Low-power GPS chips to make smartphones smarter

 
 

GPS chip in smartphones

All of you who have ever used satellite-based GPS navigation system on your Smartphone know exactly how much of your phone’s precious battery is consumed by the onboard navigation chip to let you know where exactly are you on the earth’s map. A Microsoft research project now aims to reduce the power consumed by GPS chips, while still managing to provide precise navigation. The GPS chips will not only extend the battery life of smartphones and tablet computers, but also allow the integration of GPS chips to more devices.


The reason why GPS chips drain batteries is that they normally at least 30 seconds just to get a fix on a satellite from where the data will be produced, further the chip has to process complex codes to calculate the position. To reduce the power consumption, the research team at Microsoft offloaded some of the work to the cloud. The new system collects just a few milliseconds of the most crucial information from satellites and combines that with other information from public databases to calculate the location, while saving a lot of power.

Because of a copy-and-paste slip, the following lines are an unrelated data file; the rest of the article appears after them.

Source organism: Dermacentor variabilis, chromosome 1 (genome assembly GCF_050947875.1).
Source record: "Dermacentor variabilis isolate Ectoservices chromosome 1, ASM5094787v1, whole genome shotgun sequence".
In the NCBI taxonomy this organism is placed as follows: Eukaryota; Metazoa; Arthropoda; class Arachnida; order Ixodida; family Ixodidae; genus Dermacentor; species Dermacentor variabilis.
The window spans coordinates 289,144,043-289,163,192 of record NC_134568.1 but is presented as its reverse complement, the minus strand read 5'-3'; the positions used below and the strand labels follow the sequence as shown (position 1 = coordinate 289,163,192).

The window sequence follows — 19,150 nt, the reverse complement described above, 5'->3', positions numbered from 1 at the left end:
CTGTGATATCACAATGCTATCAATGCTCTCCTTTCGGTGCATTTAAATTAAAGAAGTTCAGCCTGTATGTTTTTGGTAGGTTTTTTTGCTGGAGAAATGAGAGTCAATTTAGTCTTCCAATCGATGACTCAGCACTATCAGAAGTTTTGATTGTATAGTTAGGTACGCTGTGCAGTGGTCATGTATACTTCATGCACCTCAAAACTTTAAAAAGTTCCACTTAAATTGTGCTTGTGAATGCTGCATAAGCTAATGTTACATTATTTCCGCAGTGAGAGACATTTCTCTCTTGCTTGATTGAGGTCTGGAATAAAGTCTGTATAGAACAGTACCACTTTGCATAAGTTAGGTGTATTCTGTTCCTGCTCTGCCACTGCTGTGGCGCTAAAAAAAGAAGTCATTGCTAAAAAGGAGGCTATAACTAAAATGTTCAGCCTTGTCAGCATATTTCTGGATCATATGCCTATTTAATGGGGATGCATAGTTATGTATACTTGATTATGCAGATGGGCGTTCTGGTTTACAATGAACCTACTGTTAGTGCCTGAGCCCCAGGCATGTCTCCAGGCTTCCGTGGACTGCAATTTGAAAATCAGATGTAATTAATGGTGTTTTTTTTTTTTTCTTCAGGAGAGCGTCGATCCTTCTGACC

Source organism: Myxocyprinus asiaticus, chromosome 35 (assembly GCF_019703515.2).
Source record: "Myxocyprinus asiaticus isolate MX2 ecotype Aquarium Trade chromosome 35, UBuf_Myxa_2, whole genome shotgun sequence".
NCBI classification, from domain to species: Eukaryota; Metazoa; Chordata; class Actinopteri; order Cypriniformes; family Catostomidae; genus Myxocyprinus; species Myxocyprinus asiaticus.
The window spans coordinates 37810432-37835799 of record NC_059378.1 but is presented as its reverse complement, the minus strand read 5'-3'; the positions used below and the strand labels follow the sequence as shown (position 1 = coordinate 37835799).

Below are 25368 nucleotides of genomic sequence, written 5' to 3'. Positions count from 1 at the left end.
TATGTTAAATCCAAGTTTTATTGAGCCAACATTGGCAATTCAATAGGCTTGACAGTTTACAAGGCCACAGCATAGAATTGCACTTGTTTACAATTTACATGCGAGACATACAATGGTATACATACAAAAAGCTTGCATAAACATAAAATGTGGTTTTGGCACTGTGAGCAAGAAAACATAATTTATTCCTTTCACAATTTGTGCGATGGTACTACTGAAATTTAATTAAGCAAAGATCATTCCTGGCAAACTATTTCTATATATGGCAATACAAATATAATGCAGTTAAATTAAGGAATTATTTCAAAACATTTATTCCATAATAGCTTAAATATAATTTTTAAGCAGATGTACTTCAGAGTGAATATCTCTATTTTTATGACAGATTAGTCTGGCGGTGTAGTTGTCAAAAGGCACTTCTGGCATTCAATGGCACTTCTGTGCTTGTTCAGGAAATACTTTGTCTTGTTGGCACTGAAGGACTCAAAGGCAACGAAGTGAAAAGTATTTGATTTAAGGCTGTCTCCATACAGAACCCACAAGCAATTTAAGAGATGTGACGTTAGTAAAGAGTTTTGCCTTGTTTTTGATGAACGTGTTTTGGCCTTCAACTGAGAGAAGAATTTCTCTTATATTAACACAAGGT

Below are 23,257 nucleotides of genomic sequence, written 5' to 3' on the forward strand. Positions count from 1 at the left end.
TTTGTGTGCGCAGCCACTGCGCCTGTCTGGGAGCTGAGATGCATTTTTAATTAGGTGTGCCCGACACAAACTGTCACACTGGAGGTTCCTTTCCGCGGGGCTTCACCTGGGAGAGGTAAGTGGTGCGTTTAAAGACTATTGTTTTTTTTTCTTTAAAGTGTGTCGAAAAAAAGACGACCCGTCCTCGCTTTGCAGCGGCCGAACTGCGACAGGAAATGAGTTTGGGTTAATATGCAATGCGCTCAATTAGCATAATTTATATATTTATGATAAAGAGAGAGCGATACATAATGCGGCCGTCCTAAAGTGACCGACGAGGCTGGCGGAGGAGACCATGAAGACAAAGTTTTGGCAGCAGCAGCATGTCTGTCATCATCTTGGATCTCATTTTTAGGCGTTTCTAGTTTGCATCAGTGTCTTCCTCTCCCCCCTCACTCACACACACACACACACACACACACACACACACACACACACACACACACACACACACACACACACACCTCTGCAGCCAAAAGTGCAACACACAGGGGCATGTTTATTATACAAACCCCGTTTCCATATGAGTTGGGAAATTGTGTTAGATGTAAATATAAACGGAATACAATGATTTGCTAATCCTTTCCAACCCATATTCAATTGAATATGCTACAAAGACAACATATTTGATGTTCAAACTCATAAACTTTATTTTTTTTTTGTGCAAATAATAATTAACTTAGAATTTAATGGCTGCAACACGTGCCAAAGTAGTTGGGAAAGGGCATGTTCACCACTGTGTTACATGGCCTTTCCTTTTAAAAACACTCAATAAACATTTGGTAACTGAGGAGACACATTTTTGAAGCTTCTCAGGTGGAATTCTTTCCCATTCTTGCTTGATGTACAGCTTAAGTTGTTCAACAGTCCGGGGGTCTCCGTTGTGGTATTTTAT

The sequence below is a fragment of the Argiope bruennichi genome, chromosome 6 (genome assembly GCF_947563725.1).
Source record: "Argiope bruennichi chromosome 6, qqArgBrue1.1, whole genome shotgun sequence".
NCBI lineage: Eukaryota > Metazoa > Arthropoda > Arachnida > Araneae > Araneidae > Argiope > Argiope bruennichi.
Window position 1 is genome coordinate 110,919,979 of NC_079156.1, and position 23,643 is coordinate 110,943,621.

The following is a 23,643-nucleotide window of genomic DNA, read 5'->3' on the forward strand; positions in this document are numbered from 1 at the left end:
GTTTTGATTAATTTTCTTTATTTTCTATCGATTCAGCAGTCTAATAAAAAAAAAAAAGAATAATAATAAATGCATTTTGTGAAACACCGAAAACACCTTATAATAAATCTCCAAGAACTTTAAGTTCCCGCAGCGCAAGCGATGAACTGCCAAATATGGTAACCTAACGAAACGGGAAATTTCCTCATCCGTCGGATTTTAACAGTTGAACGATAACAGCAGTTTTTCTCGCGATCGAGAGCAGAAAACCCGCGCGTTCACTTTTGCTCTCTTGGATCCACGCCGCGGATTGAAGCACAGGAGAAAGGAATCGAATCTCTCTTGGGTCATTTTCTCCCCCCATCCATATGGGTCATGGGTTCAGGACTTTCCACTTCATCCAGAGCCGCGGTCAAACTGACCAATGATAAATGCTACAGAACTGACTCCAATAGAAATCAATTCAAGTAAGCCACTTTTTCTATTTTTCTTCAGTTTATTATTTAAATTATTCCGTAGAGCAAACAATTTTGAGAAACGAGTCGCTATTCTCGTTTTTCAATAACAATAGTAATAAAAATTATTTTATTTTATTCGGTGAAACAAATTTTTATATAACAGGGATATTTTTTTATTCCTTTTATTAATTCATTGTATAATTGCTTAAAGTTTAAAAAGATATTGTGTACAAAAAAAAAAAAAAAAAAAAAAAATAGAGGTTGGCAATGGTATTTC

The approach, dubbed cloud-offloaded GPS, is used in a system called CLEO (Cultivating the Long tail in Environmental Observations). The team anticipates that the CLEO can perform continuous GPS sensing for about 18 months using just two AA batteries. Since the CLEO consumes far less power than what a conventional GPS chip onboard your smartphone does, it can be kept turned on continuously and can make your smartphones even smarter by giving you access to a new variety of GPS based services.

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